Mr. Chilton also challenges the application of a four-level upward adjustment under USSG § 3B1.1(a) for his role as a leader in a criminal organization involving five or more participants. See USSG § 3B1.1(a). To apply an enhancement under § 3B1.1 the court must find by a preponderance of the evidence (1) that Mr. Chilton was an organizer or leader (2) of criminal activity that involves five or more participants or is otherwise extensive. See United States v. Torres, 53 F.3d 1129, 1142 (10th Cir.1995). The district court may consider all relevant conduct under § 1B1.3(a)(1)-(4), not merely the conduct involved in the counts of conviction. See USSG ch.3, pt.B, intro. comment. Factors to be considered in determining whether a defendant was an organizer or leader "include the exercise of decision making authority, the nature of the participation in the commission of the offense, the recruitment of accomplices, ... the degree of participation in planning or organizing the offense, the nature and scope of the illegal activity, and the degree of control and authority exercised over others." USSG § 3B1.1, comment. (n.4). "[T]he gravamen of this enhancement is control, organization, and responsibility for the actions of other individuals...." Torres, 53 F.3d at 1142. We review the sentencing court's findings of fact for clear error, giving due deference to the district court's application of the guidelines to the facts. See United States v. Farnsworth, 92 F.3d 1001, 1009 (10th Cir.) (citing United States v. Gomez-Arrellano, 5 F.3d 464, 465 (10th Cir.1993)), cert. denied, --- U.S. ----, 117 S.Ct. 596, 136 L.Ed.2d 524 (1996).


The district court found that ten named individuals, among others, were involved in the conspiracy, and Mr. Chilton does not dispute this finding. He does, however, challenge the court's finding that he controlled the activity of James Smith, Rhonda Hoosier, Morton Hayner, Colleen Carothers, and Cindy Lou Shaw. Mr. Chilton argues there is no evidence to support the court's specific finding that he recruited the latter four to resell methamphetamine, or that he directed them to buy ingredients for the manufacture of methamphetamine.


Ample evidence supports the findings that Mr. Chilton recruited accomplices, directed them to go out and sell methamphetamine, and directed them to purchase necessary chemicals with money he gave them. See VII R. 448-49. In addition, Mr. Chilton exercised significant control over the operation. Only he and Mr. Snider had keys to the methamphetamine lab. See V R. 182-83. Mr. Chilton became Mr. Snider's equal partner in the operation, see VII R. 447-48, with responsibility for directing the manufacture of their product, see VII R. 402. He was a leader of the organization along with Mr. Snider, see VII R. 404, and exercised decision-making authority in the conspiracy, see VII R. 448. Mr. Chilton taught others to cook methamphetamine. See VI R. 254-55. In fact, his methamphetamine was reputed to be better than Mr. Snider's. See VII R. 402, 415-16, 447.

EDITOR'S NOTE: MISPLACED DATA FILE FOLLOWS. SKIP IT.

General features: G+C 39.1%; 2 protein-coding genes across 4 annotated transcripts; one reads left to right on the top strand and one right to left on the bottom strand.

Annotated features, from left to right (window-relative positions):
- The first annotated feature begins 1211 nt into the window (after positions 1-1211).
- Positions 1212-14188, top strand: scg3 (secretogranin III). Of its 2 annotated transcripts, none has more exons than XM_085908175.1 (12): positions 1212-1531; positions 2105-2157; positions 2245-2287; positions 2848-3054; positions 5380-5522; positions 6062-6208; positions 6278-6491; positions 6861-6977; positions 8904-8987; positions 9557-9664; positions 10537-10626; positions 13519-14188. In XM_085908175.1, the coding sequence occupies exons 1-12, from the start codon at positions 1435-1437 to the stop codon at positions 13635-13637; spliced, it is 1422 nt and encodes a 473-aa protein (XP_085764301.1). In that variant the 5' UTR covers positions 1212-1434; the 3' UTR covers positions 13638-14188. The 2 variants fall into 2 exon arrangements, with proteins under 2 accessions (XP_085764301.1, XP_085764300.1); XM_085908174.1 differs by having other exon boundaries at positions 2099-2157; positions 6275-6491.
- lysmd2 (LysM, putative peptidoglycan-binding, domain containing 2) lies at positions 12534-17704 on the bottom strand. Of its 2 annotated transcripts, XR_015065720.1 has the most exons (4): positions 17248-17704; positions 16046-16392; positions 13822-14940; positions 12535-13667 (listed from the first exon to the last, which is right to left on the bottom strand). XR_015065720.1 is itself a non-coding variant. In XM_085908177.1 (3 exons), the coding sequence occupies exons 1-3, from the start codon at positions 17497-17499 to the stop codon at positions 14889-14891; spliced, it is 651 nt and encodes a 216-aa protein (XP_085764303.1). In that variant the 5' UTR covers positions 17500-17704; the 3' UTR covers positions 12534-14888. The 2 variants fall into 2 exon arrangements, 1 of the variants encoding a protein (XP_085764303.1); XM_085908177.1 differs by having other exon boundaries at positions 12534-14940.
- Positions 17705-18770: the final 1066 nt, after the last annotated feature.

Finally, Mr. Chilton challenges the sufficiency of the evidence to support his convictions for conspiracy to manufacture methamphetamine, and for manufacture, distribution, and possession of methamphetamine. Mr. Chilton was neither charged with nor convicted of possession of methamphetamine, except inasmuch as it is a lesser included offense of distribution. See I R. doc. 3/20/96 (Indictment); I R. doc. 153 (Judgment). The government's argument that the evidence is sufficient to convict him of possession is likewise misdirected. We will construe Mr. Chilton's argument to challenge the sufficiency of the evidence for each of his convictions.


We view the evidence and all inferences from it in the light most favorable to the government to determine whether any rational jury could have found the essential elements of the crime beyond a reasonable doubt. See United States v. Starnes, 109 F.3d 648, 649 (10th Cir.) (White, J.), cert. denied, --- U.S. ----, 117 S.Ct. 2529, 138 L.Ed.2d 1029 (1997). In order for us to conclude the evidence was insufficient to support a conviction, "we must find that no reasonable juror could have reached the disputed verdict." United States v. Hoenscheidt, 7 F.3d 1528, 1530 (10th Cir.1993).


Mr. Chilton concedes that the methamphetamine operation existed at his house, but contests the evidence linking him to it. See Aplt. Brief at 28. He asserts that no physical evidence connects him to the crimes charged, and that "[t]he only evidence of his participation came from the unreliable testimony of the government's witnesses who were cooperating criminals." Id.